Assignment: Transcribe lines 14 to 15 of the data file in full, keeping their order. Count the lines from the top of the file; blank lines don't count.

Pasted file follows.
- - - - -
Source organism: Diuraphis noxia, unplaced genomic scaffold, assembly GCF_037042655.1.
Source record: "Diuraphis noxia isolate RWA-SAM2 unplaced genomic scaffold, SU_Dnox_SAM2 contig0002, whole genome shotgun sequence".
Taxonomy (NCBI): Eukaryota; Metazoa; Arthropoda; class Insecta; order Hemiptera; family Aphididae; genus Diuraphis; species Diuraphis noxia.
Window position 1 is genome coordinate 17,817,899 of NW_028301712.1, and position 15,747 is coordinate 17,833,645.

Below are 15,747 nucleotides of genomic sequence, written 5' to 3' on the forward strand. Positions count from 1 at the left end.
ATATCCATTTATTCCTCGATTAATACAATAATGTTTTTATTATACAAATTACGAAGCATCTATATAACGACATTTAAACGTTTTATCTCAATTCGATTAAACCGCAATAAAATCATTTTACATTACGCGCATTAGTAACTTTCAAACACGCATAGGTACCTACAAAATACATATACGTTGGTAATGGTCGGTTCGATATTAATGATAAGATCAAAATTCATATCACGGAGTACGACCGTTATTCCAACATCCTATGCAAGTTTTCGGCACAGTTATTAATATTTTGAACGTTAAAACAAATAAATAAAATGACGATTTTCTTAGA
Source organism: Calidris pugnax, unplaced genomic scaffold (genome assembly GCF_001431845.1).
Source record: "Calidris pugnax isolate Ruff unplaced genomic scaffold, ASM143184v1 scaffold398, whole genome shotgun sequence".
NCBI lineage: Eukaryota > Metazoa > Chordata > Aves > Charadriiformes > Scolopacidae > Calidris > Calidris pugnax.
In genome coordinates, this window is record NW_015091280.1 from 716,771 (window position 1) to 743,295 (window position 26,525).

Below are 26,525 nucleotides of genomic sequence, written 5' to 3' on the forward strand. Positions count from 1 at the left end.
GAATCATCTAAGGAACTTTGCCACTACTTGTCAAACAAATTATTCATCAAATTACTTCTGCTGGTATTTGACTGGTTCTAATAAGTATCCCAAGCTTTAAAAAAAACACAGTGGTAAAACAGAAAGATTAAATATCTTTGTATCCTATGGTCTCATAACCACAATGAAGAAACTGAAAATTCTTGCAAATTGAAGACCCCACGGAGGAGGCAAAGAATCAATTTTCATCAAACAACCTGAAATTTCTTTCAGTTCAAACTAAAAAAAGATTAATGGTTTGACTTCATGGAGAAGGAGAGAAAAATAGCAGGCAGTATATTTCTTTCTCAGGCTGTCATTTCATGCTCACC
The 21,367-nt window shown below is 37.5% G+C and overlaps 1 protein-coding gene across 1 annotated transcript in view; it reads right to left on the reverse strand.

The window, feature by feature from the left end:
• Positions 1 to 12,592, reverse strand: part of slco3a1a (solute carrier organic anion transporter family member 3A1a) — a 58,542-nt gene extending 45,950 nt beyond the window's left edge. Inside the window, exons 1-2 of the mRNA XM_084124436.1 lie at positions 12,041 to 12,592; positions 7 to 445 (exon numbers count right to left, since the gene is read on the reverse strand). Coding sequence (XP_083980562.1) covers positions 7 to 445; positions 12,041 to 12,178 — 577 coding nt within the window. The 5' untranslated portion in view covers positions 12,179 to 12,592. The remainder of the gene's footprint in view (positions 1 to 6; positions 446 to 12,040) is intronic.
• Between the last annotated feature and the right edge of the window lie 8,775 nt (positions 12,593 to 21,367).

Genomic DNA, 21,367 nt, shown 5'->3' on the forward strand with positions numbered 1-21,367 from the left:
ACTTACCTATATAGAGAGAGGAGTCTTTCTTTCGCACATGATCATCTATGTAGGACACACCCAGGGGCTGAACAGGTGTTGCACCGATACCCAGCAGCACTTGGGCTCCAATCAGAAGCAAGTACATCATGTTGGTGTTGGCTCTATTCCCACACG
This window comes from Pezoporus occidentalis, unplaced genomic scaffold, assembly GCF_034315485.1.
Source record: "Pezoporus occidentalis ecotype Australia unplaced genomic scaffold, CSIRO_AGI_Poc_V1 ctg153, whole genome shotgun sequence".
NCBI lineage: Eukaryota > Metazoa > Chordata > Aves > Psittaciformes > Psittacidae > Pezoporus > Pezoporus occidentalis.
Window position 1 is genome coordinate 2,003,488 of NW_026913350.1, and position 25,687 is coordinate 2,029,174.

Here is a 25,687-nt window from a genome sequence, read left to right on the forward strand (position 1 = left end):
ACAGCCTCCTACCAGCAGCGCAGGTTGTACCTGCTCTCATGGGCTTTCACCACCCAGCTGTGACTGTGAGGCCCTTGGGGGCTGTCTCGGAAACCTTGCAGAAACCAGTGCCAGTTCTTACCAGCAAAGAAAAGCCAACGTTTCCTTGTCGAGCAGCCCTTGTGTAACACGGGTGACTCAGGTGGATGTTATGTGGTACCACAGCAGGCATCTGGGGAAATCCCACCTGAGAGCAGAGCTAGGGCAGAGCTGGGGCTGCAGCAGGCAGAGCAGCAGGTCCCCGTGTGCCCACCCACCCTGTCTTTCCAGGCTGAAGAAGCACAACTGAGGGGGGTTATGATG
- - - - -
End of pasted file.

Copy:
The window, feature by feature from the left end:
• Positions 1 to 12,592, reverse strand: part of slco3a1a (solute carrier organic anion transporter family member 3A1a) — a 58,542-nt gene extending 45,950 nt beyond the window's left edge. Inside the window, exons 1-2 of the mRNA XM_084124436.1 lie at positions 12,041 to 12,592; positions 7 to 445 (exon numbers count right to left, since the gene is read on the reverse strand). Coding sequence (XP_083980562.1) covers positions 7 to 445; positions 12,041 to 12,178 — 577 coding nt within the window. The 5' untranslated portion in view covers positions 12,179 to 12,592. The remainder of the gene's footprint in view (positions 1 to 6; positions 446 to 12,040) is intronic.